In both of these cases, a negligent young driver took the life of another person. In one, the deceased girl's mother was quoted in the press afterwards as saying that the appeal court's judgment changed a $40,000 payment for a kindergarten from "a dedication to the memory of my daughter" into "blood money." (She had not been invited by the police to the appeal court hearing, where her voice, in a resumption of restorative process, again could have been heard.) In the other case, after a successful restorative justice process, the lives of both the offender and the victims appeared transformed.
The Crown Solicitor at Hamilton announced on 26 June 2003 that the Crown would not appeal the appellate court's judgment to New Zealand's highest appeal court. The next day the mother and her new partner made submissions to the government seeking a change in the law to make it impossible for reparation or offers of amends to influence sentencing outcomes. The kindergarten, which would have benefited from the $40,000 payment, returned the money to the offender's lawyer because of the mother's public denunciation of the offer.
The acceptance of restorative justice principles was made easier in New Zealand by the introduction for young people of a conferencing model in 1989. The logical next step was not taken by the government, however. Instead, more than five years after the passage of the youth justice legislation, people like Helen Bowen, a youth advocate, and judges like Fred McElrea, a youth court judge who also sat in the adult criminal court, saw no reason why the rich experience of youth justice could not be translated into restorative processes for adults. Community volunteers set about holding conferences without legislative authority, and reports of these began to be taken into account by the judges. The Court of Appeal in Clotworthy in 1998 gave these ad hoc conferencing cases its official stamp of approval. The government then set about to institute a pilot of restorative justice conferencing in 2001, as much to find out what was going on and what successes were being achieved as to join in a partnership with the community restorative initiative. The next logical step was to provide a legislative framework for such a pilot, there being a reported concern in the high judiciary that offenders in the pilot courts would get a better deal than those where restorative justice was not being officially trialled. Thus the legislation, and thus a renewed hope by all those associated with the criminal justice system who believe, as Judge Thorburn does, that by meeting and by confrontation with victims, offenders can learn the lesson of how much their behaviour affects others in real terms and thus be held accountable in a way that encourages the genuine taking of responsibility for their offending.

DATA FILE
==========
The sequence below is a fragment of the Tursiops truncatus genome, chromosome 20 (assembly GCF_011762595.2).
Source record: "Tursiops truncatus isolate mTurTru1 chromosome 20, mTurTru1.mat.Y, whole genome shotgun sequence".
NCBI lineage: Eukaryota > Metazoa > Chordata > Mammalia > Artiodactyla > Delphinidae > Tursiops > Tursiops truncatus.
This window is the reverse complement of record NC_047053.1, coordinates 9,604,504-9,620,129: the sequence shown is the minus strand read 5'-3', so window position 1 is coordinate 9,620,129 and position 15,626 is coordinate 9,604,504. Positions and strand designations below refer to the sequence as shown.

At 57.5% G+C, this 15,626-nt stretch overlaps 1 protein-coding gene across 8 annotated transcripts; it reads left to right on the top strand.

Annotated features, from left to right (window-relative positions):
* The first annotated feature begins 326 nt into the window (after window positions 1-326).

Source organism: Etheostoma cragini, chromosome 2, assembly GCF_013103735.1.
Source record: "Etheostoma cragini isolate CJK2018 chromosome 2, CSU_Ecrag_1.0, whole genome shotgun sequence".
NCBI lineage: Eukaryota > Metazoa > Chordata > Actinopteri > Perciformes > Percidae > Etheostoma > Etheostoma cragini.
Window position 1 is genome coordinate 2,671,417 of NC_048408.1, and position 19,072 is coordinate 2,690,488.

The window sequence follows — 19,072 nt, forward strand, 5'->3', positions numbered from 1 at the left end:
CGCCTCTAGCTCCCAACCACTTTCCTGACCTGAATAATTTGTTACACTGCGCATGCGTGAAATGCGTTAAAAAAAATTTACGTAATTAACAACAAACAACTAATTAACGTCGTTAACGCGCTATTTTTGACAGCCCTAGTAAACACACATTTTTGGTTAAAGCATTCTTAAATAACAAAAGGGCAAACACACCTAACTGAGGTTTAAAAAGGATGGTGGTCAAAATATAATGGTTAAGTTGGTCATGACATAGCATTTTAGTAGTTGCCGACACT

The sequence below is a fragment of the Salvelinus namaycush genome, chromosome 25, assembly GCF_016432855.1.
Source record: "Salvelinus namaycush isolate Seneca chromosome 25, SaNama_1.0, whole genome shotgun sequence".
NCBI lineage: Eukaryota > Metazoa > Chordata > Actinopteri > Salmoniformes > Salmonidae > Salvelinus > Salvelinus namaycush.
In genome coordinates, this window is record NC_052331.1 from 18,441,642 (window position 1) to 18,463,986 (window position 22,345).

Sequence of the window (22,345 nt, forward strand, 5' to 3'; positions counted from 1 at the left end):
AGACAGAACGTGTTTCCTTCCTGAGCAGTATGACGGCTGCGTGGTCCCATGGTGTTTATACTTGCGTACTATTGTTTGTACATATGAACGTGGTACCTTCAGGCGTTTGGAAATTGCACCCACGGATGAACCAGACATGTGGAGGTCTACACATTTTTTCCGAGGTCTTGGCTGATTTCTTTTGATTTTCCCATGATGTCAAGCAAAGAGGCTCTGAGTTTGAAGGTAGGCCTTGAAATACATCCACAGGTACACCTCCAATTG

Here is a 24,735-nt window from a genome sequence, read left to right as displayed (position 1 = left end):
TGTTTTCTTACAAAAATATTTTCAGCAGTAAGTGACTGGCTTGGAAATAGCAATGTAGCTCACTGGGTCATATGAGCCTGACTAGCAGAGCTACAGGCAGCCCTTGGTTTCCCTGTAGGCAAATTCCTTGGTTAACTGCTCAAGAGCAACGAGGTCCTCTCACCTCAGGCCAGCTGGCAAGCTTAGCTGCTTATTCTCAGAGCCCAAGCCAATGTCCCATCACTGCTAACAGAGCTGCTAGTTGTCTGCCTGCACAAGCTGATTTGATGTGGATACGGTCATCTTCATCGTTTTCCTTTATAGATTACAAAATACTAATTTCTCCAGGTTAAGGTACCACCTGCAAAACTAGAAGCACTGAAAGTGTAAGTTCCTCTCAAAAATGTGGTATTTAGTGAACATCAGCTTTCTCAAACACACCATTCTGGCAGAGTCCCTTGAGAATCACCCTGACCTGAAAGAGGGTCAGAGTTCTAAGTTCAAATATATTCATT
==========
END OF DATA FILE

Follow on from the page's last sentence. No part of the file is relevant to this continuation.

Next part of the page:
1 The Sentencing Act 2002, the Parole Act 2002 and the Victims' Rights Act 2002 all contain restorative principles and provide for restorative processes.
2 (1998) 15 CRNZ 651 (CA).
3 Whanau is a Maori word denoting wider family or subtribal or tribal group.